Black pepper (Piper nigrum) is a flowering vine in the family Piperaceae, cultivated for its fruit, which is usually dried and used as a spice and seasoning. When dried, the fruit is known as a peppercorn. When fresh and fully mature, it is approximately 5 millimetres (0.20 in) in diameter, dark red, and, like all drupes, contains a single seed. Peppercorns, and the ground pepper derived from them, may be described simply as pepper, or more precisely as black pepper (cooked and dried unripe fruit), green pepper (dried unripe fruit) and white pepper (ripe fruit seeds).
Black pepper is native to south India and is extensively cultivated there and elsewhere in tropical regions. Currently, Vietnam is the world's largest producer and exporter of pepper, producing 34% of the world's Piper nigrum crop as of 2013.
Dried ground pepper has been used since antiquity for both its flavour and as a traditional medicine. Black pepper is the world's most traded spice. It is one of the most common spices added to cuisines around the world. The spiciness of black pepper is due to the chemical piperine, not to be confused with the capsaicin characteristic of chili peppers. Black pepper is ubiquitous in the modern world as a seasoning and is often paired with salt.
Pepper in Kerala, IndiaPepper before ripeningPeppercorn close-up
Pepper is native to South Asia and Southeast Asia and has been known to Indian cooking since at least 2000 BCE. J. Innes Miller notes that while pepper was grown in southern Thailand and in Malaysia, its most important source was India, particularly the Malabar Coast, in what is now the state of Kerala Peppercorns were a much-prized trade good, often referred to as "black gold" and used as a form of commodity money. The legacy of this trade remains in some Western legal systems which recognize the term "peppercorn rent" as a form of a token payment made for something that is in fact being given.
The ancient history of black pepper is often interlinked with (and confused with) that of long pepper, the dried fruit of closely related Piper longum. The Romans knew of both and often referred to either as just "piper". In fact, it was not until the discovery of the New World and of chili peppers that the popularity of long pepper entirely declined. Chili peppers, some of which when dried are similar in shape and taste to long pepper, were easier to grow in a variety of locations more convenient to Europe.
Before the 16th century, pepper was being grown in Java, Sunda, Sumatra, Madagascar, Malaysia, and everywhere in Southeast Asia. These areas traded mainly with China, or used the pepper locally. Ports in the Malabar area also served as a stop-off point for much of the trade in other spices from farther east in the Indian Ocean. Following the British hegemony in India, virtually all of the black pepper found in Europe, the Middle East, and North Africa was traded from Malabar region.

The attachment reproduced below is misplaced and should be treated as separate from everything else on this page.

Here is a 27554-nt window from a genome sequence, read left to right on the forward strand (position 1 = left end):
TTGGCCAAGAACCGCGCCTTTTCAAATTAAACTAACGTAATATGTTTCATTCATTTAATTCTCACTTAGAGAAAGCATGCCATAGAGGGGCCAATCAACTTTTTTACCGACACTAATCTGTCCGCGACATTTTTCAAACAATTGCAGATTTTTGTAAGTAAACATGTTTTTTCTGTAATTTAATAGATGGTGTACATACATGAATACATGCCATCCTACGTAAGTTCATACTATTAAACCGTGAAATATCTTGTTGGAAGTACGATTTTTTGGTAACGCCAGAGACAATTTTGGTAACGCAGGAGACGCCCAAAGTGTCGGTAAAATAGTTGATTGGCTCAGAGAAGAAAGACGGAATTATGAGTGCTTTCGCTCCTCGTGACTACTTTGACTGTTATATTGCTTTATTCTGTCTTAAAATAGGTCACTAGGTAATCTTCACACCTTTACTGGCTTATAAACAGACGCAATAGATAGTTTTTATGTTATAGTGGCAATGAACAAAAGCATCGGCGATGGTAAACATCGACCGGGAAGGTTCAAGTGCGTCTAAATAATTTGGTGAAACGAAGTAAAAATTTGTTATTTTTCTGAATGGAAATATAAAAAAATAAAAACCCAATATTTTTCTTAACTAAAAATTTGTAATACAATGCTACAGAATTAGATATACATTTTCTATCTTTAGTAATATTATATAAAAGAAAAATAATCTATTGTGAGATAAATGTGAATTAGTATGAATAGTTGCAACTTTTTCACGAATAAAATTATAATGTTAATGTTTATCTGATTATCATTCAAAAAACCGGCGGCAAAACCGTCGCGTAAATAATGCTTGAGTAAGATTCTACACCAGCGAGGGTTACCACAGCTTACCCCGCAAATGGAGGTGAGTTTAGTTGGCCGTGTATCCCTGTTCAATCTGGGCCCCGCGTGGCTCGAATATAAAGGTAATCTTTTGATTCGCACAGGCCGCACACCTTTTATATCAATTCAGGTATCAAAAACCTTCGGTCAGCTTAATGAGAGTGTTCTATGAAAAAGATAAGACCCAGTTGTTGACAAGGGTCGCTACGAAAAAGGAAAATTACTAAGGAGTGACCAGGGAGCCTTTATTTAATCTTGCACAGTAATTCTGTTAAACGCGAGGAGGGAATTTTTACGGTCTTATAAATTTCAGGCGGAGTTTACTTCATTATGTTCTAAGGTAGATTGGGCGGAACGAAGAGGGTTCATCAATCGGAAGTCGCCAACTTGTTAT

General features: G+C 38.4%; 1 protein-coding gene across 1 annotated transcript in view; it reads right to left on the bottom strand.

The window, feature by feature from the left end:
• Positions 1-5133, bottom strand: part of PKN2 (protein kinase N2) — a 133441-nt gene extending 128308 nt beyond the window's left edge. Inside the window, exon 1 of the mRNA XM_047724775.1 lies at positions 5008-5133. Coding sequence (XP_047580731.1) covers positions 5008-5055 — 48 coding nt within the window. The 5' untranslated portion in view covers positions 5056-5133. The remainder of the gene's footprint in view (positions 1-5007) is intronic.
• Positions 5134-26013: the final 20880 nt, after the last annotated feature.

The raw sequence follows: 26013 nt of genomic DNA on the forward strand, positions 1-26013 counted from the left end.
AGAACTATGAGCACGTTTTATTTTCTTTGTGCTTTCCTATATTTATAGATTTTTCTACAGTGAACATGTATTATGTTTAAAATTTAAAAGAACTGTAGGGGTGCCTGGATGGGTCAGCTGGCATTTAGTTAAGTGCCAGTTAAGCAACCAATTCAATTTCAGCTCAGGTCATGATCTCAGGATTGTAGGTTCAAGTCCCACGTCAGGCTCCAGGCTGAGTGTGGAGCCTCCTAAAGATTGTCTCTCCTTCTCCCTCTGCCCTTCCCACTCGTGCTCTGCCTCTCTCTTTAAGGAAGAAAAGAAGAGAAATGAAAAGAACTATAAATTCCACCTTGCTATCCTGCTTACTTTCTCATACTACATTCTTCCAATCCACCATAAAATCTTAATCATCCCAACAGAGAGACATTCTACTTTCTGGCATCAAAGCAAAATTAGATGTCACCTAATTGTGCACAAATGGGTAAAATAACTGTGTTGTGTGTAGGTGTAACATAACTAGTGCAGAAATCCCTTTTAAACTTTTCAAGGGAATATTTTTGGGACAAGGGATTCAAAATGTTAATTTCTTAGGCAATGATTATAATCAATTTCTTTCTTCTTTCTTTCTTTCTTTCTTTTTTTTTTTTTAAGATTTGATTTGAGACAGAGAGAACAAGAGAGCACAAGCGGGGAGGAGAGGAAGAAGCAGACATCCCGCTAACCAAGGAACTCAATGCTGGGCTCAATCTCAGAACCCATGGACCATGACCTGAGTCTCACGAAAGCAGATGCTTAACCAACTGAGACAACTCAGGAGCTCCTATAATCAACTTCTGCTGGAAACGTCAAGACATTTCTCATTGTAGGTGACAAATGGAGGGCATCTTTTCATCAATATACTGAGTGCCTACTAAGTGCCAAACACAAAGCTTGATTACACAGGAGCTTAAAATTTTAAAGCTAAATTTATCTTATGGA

Black peppercorns were found stuffed in the nostrils of Ramesses II, placed there as part of the mummification rituals shortly after his death in 1213 BCE. Little else is known about the use of pepper in ancient Egypt and how it reached the Nile from South Asia.
Pepper (both long and black) was known in Greece at least as early as the 4th century BCE, though it was probably an uncommon and expensive item that only the very rich could afford.
A Roman era trade route from India to Italy
By the time of the early Roman Empire, especially after Rome's conquest of Egypt in 30 BCE, open-ocean crossing of the Arabian Sea direct to southern India's Malabar Coast was near routine. Details of this trading across the Indian Ocean have been passed down in the Periplus of the Erythraean Sea. According to the Roman geographerStrabo, the early Empire sent a fleet of around 120 ships on an annual one-year trip to China, Southeast Asia, India and back. The fleet timed its travel across the Arabian Sea to take advantage of the predictable monsoon winds. Returning from India, the ships travelled up the Red Sea, from where the cargo was carried overland or via the Nile-Red Sea canal to the Nile River, barged to Alexandria, and shipped from there to Italy and Rome. The rough geographical outlines of this same trade route would dominate the pepper trade into Europe for a millennium and a half to come.
With ships sailing directly to the Malabar coast, black pepper was now travelling a shorter trade route than long pepper, and the prices reflected it. Pliny the Elder's Natural History tells us the prices in Rome around 77 CE: "Long pepper ... is fifteen denarii per pound, while that of white pepper is seven, and of black, four." Pliny also complains "there is no year in which India does not drain the Roman Empire of fifty million sesterces," and further moralizes on pepper:
It is quite surprising that the use of pepper has come so much into fashion, seeing that in other substances which we use, it is sometimes their sweetness, and sometimes their appearance that has attracted our notice; whereas, pepper has nothing in it that can plead as a recommendation to either fruit or berry, its only desirable quality being a certain pungency; and yet it is for this that we import it all the way from India! Who was the first to make trial of it as an article of food? and who, I wonder, was the man that was not content to prepare himself by hunger only for the satisfying of a greedy appetite? (N.H. 12.14)
Black pepper was a well-known and widespread, if expensive, seasoning in the Roman Empire. Apicius' De re coquinaria, a 3rd-century cookbook probably based at least partly on one from the 1st century CE, includes pepper in a majority of its recipes. Edward Gibbon wrote, in The History of the Decline and Fall of the Roman Empire, that pepper was "a favorite ingredient of the most expensive Roman cookery".